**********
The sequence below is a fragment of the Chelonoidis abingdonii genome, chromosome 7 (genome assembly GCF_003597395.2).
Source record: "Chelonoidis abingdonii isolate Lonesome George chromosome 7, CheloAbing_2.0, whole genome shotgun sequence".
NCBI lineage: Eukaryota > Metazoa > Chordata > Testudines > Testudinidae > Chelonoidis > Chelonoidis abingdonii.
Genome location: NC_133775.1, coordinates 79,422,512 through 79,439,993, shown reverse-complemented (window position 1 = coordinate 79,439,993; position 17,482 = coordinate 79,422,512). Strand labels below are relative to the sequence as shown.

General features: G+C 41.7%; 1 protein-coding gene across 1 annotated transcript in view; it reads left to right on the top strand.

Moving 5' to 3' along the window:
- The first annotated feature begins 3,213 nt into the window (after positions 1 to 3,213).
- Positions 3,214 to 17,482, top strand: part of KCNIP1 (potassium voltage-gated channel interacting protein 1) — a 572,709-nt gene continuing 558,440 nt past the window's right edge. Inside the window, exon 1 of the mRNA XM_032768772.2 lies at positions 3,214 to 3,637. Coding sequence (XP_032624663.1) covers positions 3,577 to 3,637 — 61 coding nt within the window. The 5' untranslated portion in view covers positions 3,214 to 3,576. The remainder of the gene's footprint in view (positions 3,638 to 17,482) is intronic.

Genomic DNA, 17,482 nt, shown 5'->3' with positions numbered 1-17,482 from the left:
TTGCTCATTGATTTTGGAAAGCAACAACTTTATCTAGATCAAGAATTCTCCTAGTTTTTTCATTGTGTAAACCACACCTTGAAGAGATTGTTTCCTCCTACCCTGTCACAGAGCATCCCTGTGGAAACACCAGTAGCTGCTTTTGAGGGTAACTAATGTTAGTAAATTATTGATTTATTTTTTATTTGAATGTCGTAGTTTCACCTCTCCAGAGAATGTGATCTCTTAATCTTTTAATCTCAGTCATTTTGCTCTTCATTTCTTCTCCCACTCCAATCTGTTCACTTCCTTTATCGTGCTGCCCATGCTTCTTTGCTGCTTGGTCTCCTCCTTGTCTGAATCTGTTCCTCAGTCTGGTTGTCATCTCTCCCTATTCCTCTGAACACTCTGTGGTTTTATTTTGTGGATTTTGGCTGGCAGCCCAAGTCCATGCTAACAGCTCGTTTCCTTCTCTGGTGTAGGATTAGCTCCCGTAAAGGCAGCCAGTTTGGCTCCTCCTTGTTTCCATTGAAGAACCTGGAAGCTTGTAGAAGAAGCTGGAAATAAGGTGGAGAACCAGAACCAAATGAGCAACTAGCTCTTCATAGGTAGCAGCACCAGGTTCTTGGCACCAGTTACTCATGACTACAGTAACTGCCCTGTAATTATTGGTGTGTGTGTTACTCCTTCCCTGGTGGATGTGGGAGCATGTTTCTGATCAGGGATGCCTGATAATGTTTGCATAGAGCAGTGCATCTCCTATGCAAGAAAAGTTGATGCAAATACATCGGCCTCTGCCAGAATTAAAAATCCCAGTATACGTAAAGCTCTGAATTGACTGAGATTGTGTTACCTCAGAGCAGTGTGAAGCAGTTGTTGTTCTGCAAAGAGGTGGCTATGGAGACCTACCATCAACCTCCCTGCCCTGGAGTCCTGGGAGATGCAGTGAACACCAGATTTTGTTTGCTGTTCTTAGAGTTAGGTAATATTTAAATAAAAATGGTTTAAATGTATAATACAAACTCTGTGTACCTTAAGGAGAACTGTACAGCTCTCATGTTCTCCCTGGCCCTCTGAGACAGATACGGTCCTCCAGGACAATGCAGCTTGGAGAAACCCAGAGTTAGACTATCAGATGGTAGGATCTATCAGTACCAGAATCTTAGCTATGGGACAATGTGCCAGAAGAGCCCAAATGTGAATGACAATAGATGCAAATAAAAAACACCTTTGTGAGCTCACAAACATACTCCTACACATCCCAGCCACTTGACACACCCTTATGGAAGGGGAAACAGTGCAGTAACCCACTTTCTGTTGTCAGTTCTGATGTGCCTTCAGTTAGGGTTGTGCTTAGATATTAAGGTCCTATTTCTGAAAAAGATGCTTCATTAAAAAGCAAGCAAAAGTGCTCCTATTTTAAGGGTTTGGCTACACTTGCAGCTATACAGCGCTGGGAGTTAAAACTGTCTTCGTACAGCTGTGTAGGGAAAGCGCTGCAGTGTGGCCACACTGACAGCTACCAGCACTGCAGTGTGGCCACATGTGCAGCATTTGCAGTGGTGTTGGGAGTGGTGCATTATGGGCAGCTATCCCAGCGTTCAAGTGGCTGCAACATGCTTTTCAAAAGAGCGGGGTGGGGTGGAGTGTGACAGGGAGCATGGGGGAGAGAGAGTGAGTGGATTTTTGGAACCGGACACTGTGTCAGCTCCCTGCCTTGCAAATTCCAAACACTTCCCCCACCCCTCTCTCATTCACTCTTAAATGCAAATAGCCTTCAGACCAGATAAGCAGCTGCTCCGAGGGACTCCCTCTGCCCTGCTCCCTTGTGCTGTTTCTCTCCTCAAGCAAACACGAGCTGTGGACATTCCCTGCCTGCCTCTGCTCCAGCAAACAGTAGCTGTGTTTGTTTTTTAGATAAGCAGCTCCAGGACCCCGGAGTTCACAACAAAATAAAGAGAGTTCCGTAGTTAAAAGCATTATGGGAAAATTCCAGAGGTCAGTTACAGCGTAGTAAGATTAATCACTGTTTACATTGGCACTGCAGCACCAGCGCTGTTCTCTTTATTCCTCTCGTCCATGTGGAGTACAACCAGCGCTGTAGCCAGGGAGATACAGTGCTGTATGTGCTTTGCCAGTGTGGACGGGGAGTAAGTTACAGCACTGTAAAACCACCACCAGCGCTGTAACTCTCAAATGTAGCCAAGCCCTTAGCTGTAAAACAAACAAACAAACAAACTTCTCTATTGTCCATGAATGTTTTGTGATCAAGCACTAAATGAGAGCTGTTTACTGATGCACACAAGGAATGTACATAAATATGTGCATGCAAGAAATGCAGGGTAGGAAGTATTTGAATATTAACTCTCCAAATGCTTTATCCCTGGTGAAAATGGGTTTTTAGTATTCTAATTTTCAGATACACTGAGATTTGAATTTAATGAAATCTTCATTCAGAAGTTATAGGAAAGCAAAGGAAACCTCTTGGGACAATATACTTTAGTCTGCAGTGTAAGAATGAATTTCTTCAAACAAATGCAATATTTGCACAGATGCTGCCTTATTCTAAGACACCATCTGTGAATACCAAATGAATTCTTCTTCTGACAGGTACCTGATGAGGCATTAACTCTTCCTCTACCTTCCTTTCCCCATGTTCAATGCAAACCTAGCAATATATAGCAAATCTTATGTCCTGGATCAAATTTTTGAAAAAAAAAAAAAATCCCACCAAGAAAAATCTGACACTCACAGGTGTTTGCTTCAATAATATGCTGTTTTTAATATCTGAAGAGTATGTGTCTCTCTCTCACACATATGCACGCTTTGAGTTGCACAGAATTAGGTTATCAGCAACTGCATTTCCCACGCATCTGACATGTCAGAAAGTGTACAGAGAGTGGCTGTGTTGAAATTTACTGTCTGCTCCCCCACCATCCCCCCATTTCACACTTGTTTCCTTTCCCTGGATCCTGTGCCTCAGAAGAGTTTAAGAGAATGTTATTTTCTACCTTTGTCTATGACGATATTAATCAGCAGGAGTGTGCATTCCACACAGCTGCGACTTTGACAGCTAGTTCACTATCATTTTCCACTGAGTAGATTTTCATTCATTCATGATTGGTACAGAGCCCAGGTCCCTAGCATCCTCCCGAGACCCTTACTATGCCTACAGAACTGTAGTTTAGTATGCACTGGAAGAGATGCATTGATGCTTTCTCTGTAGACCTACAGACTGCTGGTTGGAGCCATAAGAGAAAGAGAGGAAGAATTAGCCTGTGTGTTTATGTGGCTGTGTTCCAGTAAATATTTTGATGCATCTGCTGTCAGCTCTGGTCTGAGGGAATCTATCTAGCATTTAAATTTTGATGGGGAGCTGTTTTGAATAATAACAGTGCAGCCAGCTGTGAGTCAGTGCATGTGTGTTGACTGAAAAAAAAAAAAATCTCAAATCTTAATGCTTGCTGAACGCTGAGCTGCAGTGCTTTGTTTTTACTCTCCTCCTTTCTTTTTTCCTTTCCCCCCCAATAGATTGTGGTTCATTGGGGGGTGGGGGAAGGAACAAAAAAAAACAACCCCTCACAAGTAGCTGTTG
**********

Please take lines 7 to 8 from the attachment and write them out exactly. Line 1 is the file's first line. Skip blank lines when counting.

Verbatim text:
- The first annotated feature begins 3,213 nt into the window (after positions 1 to 3,213).
- Positions 3,214 to 17,482, top strand: part of KCNIP1 (potassium voltage-gated channel interacting protein 1) — a 572,709-nt gene continuing 558,440 nt past the window's right edge. Inside the window, exon 1 of the mRNA XM_032768772.2 lies at positions 3,214 to 3,637. Coding sequence (XP_032624663.1) covers positions 3,577 to 3,637 — 61 coding nt within the window. The 5' untranslated portion in view covers positions 3,214 to 3,576. The remainder of the gene's footprint in view (positions 3,638 to 17,482) is intronic.